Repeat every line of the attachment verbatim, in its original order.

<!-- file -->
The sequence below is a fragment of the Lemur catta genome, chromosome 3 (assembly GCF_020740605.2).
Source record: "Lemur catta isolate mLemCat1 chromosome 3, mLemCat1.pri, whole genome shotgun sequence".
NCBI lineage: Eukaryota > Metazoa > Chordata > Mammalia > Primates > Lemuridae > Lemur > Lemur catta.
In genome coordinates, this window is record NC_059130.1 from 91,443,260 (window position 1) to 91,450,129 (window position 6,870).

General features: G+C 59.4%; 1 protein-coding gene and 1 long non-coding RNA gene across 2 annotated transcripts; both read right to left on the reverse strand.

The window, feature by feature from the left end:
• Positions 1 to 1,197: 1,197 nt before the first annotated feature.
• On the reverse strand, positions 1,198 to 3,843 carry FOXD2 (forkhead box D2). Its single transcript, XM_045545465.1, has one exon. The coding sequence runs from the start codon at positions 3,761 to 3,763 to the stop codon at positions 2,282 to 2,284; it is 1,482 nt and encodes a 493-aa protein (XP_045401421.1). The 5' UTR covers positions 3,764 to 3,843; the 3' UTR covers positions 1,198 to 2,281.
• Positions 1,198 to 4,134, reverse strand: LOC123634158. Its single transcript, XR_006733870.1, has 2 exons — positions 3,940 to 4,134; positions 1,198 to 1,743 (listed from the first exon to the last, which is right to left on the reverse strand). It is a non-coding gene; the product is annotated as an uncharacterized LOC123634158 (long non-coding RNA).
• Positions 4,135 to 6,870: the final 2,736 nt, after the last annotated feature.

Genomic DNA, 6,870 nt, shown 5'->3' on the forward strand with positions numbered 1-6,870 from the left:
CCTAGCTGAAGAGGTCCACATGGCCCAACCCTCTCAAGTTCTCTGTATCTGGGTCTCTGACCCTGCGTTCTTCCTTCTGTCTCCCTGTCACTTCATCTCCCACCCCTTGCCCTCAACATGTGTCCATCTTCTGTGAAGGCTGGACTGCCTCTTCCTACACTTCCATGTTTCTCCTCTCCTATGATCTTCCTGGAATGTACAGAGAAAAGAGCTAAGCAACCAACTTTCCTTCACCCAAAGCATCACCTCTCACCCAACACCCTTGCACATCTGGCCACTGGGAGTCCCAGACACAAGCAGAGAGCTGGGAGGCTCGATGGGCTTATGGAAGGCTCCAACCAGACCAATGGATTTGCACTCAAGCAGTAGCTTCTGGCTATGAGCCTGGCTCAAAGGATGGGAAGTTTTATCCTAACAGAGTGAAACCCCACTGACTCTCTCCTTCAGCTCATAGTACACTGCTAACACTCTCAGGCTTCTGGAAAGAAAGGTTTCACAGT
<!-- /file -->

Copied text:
The sequence below is a fragment of the Lemur catta genome, chromosome 3 (assembly GCF_020740605.2).
Source record: "Lemur catta isolate mLemCat1 chromosome 3, mLemCat1.pri, whole genome shotgun sequence".
NCBI lineage: Eukaryota > Metazoa > Chordata > Mammalia > Primates > Lemuridae > Lemur > Lemur catta.
In genome coordinates, this window is record NC_059130.1 from 91,443,260 (window position 1) to 91,450,129 (window position 6,870).

General features: G+C 59.4%; 1 protein-coding gene and 1 long non-coding RNA gene across 2 annotated transcripts; both read right to left on the reverse strand.

The window, feature by feature from the left end:
• Positions 1 to 1,197: 1,197 nt before the first annotated feature.
• On the reverse strand, positions 1,198 to 3,843 carry FOXD2 (forkhead box D2). Its single transcript, XM_045545465.1, has one exon. The coding sequence runs from the start codon at positions 3,761 to 3,763 to the stop codon at positions 2,282 to 2,284; it is 1,482 nt and encodes a 493-aa protein (XP_045401421.1). The 5' UTR covers positions 3,764 to 3,843; the 3' UTR covers positions 1,198 to 2,281.
• Positions 1,198 to 4,134, reverse strand: LOC123634158. Its single transcript, XR_006733870.1, has 2 exons — positions 3,940 to 4,134; positions 1,198 to 1,743 (listed from the first exon to the last, which is right to left on the reverse strand). It is a non-coding gene; the product is annotated as an uncharacterized LOC123634158 (long non-coding RNA).
• Positions 4,135 to 6,870: the final 2,736 nt, after the last annotated feature.

Genomic DNA, 6,870 nt, shown 5'->3' on the forward strand with positions numbered 1-6,870 from the left:
CCTAGCTGAAGAGGTCCACATGGCCCAACCCTCTCAAGTTCTCTGTATCTGGGTCTCTGACCCTGCGTTCTTCCTTCTGTCTCCCTGTCACTTCATCTCCCACCCCTTGCCCTCAACATGTGTCCATCTTCTGTGAAGGCTGGACTGCCTCTTCCTACACTTCCATGTTTCTCCTCTCCTATGATCTTCCTGGAATGTACAGAGAAAAGAGCTAAGCAACCAACTTTCCTTCACCCAAAGCATCACCTCTCACCCAACACCCTTGCACATCTGGCCACTGGGAGTCCCAGACACAAGCAGAGAGCTGGGAGGCTCGATGGGCTTATGGAAGGCTCCAACCAGACCAATGGATTTGCACTCAAGCAGTAGCTTCTGGCTATGAGCCTGGCTCAAAGGATGGGAAGTTTTATCCTAACAGAGTGAAACCCCACTGACTCTCTCCTTCAGCTCATAGTACACTGCTAACACTCTCAGGCTTCTGGAAAGAAAGGTTTCACAGT